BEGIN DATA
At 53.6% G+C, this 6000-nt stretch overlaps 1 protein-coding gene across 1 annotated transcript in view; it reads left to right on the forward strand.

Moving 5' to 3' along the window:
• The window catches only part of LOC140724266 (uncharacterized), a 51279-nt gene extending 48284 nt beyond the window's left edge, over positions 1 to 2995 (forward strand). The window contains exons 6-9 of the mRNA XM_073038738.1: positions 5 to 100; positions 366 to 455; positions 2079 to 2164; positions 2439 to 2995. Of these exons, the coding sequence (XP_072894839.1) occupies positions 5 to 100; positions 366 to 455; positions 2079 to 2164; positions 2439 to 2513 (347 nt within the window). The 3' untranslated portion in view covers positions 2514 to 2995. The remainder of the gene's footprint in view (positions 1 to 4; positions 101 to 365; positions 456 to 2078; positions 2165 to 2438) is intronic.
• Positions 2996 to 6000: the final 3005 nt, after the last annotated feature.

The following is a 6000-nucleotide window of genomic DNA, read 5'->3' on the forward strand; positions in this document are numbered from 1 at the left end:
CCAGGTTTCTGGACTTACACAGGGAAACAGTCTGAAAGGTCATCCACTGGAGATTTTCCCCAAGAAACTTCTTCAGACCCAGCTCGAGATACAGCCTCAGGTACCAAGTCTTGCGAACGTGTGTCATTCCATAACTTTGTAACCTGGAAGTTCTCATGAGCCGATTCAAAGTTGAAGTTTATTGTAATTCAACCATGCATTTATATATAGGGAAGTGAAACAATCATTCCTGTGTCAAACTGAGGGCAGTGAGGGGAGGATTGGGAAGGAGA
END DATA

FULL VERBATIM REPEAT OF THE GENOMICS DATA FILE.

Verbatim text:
At 53.6% G+C, this 6000-nt stretch overlaps 1 protein-coding gene across 1 annotated transcript in view; it reads left to right on the forward strand.

Moving 5' to 3' along the window:
• The window catches only part of LOC140724266 (uncharacterized), a 51279-nt gene extending 48284 nt beyond the window's left edge, over positions 1 to 2995 (forward strand). The window contains exons 6-9 of the mRNA XM_073038738.1: positions 5 to 100; positions 366 to 455; positions 2079 to 2164; positions 2439 to 2995. Of these exons, the coding sequence (XP_072894839.1) occupies positions 5 to 100; positions 366 to 455; positions 2079 to 2164; positions 2439 to 2513 (347 nt within the window). The 3' untranslated portion in view covers positions 2514 to 2995. The remainder of the gene's footprint in view (positions 1 to 4; positions 101 to 365; positions 456 to 2078; positions 2165 to 2438) is intronic.
• Positions 2996 to 6000: the final 3005 nt, after the last annotated feature.

The following is a 6000-nucleotide window of genomic DNA, read 5'->3' on the forward strand; positions in this document are numbered from 1 at the left end:
CCAGGTTTCTGGACTTACACAGGGAAACAGTCTGAAAGGTCATCCACTGGAGATTTTCCCCAAGAAACTTCTTCAGACCCAGCTCGAGATACAGCCTCAGGTACCAAGTCTTGCGAACGTGTGTCATTCCATAACTTTGTAACCTGGAAGTTCTCATGAGCCGATTCAAAGTTGAAGTTTATTGTAATTCAACCATGCATTTATATATAGGGAAGTGAAACAATCATTCCTGTGTCAAACTGAGGGCAGTGAGGGGAGGATTGGGAAGGAGA